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China Overseas Investment Jumps in Feb.
World Economy

China Overseas Investment Jumps in Feb.

China’s overseas direct investment (ODI) surged in February as a state-owned oil company put nearly $3 billion into a Dutch transaction, official data showed on Tuesday, while inbound investment slowed.
ODI jumped 68.2 percent year-on-year to $7.25 billion, the commerce ministry said, while for the first two months of the year it rose 51 percent to $17.4 billion, AFP reported.
Foreign direct investment (FDI) into China, meanwhile, rose 0.9 percent year-on-year to $8.56 billion in February, the ministry said. That marked a sharp slowdown from January’s 29.4 percent gain. Both ODI and FDI exclude financial sectors.
China drew a total of $119.6 billion of FDI in 2014, while ODI surged to $102.9 billion, passing the $100 billion mark for the first time as Chinese companies look for opportunities abroad while economic growth at home slows.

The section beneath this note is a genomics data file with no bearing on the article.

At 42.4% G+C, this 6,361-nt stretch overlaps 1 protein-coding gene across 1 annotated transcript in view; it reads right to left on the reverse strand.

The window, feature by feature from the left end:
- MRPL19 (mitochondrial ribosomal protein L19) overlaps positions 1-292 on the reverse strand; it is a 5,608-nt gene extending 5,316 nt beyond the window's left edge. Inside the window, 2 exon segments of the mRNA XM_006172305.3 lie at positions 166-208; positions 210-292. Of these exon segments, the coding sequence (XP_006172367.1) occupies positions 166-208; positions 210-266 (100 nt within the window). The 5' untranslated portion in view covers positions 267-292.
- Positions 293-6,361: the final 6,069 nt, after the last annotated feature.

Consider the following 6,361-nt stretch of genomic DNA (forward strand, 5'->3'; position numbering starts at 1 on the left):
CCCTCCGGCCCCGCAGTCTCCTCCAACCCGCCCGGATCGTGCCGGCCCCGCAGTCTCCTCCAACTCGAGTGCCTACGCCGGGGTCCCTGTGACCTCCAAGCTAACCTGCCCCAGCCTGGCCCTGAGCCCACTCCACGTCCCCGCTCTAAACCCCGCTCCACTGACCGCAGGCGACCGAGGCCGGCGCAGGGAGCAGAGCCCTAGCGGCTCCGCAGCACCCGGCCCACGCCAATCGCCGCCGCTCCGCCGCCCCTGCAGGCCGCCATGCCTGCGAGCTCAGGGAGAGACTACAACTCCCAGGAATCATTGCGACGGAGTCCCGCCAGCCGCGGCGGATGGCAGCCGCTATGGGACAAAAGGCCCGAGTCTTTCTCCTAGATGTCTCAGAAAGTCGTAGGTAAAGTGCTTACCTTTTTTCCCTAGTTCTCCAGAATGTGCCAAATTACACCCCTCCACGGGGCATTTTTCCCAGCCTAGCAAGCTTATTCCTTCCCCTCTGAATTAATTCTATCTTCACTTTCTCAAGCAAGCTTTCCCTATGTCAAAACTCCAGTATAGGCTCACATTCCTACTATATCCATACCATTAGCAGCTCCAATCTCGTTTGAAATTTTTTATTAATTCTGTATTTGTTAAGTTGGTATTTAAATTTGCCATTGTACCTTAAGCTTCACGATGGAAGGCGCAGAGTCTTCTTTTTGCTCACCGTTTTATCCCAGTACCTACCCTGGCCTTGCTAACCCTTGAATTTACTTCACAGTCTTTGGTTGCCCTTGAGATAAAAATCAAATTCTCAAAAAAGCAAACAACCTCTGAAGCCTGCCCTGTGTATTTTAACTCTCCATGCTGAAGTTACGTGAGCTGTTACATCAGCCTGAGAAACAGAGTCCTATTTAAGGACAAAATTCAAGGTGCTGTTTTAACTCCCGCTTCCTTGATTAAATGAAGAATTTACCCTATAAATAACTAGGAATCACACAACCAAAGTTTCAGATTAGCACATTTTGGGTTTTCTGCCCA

The surge in February’s ODI was driven by a tenfold increase in investment in the European Union to $3.36 billion, largely due to oil company PetroChina pumping $2.89 billion into the Netherlands, said ministry spokesman Shen Danyang.
He gave no details of the transaction, which was not highlighted on China National Petroleum Corporation’s website or in filings to the Hong Kong stock exchange by its listed subsidiary PetroChina.
Investment in the US soared by 64.8 percent in the first two months of the year from the same period in 2014, Shen said.
China has been actively acquiring foreign assets, particularly energy and resources, to power its economy, with firms encouraged to make overseas acquisitions to gain market access and international experience.
Shen said the euro’s depreciation against the dollar and China’s yuan currency may encourage more Chinese firms to buy up European assets.
“The continued slumps in the euro’s value against the dollar has led the price of eurozone assets to fall, creating an opportunity for Chinese companies to invest and carry out mergers and acquisitions there,” he told reporters.
But the government will “have to keep a close eye” on the trend as “price is just one of the considerations” when investing, he added.

 

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